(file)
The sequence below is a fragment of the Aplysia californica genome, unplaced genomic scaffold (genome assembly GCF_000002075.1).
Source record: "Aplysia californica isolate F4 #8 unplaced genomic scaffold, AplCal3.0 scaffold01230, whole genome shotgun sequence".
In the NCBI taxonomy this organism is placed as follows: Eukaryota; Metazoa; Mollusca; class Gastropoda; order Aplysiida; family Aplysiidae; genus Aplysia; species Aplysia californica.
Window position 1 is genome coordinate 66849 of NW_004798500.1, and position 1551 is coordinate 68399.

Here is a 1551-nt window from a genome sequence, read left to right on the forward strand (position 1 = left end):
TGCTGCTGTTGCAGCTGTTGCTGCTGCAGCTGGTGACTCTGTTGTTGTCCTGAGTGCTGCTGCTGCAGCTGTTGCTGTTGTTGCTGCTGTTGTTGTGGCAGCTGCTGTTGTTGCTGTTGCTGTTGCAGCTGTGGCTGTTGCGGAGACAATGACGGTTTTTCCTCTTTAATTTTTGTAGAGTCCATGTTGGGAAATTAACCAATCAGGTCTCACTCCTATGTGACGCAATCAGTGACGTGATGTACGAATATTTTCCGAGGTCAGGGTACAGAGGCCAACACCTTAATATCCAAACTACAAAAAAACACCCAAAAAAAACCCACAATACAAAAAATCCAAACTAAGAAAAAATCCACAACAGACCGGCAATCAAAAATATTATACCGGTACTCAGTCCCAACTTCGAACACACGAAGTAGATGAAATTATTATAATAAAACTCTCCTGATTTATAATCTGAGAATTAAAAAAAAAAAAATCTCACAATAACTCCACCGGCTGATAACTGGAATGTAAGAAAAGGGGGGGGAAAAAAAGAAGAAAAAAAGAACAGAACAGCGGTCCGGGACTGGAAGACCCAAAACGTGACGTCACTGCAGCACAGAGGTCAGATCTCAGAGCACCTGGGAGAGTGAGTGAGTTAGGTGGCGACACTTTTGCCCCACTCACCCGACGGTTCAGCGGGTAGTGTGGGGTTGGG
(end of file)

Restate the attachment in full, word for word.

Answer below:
The sequence below is a fragment of the Aplysia californica genome, unplaced genomic scaffold (genome assembly GCF_000002075.1).
Source record: "Aplysia californica isolate F4 #8 unplaced genomic scaffold, AplCal3.0 scaffold01230, whole genome shotgun sequence".
In the NCBI taxonomy this organism is placed as follows: Eukaryota; Metazoa; Mollusca; class Gastropoda; order Aplysiida; family Aplysiidae; genus Aplysia; species Aplysia californica.
Window position 1 is genome coordinate 66849 of NW_004798500.1, and position 1551 is coordinate 68399.

Here is a 1551-nt window from a genome sequence, read left to right on the forward strand (position 1 = left end):
TGCTGCTGTTGCAGCTGTTGCTGCTGCAGCTGGTGACTCTGTTGTTGTCCTGAGTGCTGCTGCTGCAGCTGTTGCTGTTGTTGCTGCTGTTGTTGTGGCAGCTGCTGTTGTTGCTGTTGCTGTTGCAGCTGTGGCTGTTGCGGAGACAATGACGGTTTTTCCTCTTTAATTTTTGTAGAGTCCATGTTGGGAAATTAACCAATCAGGTCTCACTCCTATGTGACGCAATCAGTGACGTGATGTACGAATATTTTCCGAGGTCAGGGTACAGAGGCCAACACCTTAATATCCAAACTACAAAAAAACACCCAAAAAAAACCCACAATACAAAAAATCCAAACTAAGAAAAAATCCACAACAGACCGGCAATCAAAAATATTATACCGGTACTCAGTCCCAACTTCGAACACACGAAGTAGATGAAATTATTATAATAAAACTCTCCTGATTTATAATCTGAGAATTAAAAAAAAAAAAATCTCACAATAACTCCACCGGCTGATAACTGGAATGTAAGAAAAGGGGGGGGAAAAAAAGAAGAAAAAAAGAACAGAACAGCGGTCCGGGACTGGAAGACCCAAAACGTGACGTCACTGCAGCACAGAGGTCAGATCTCAGAGCACCTGGGAGAGTGAGTGAGTTAGGTGGCGACACTTTTGCCCCACTCACCCGACGGTTCAGCGGGTAGTGTGGGGTTGGG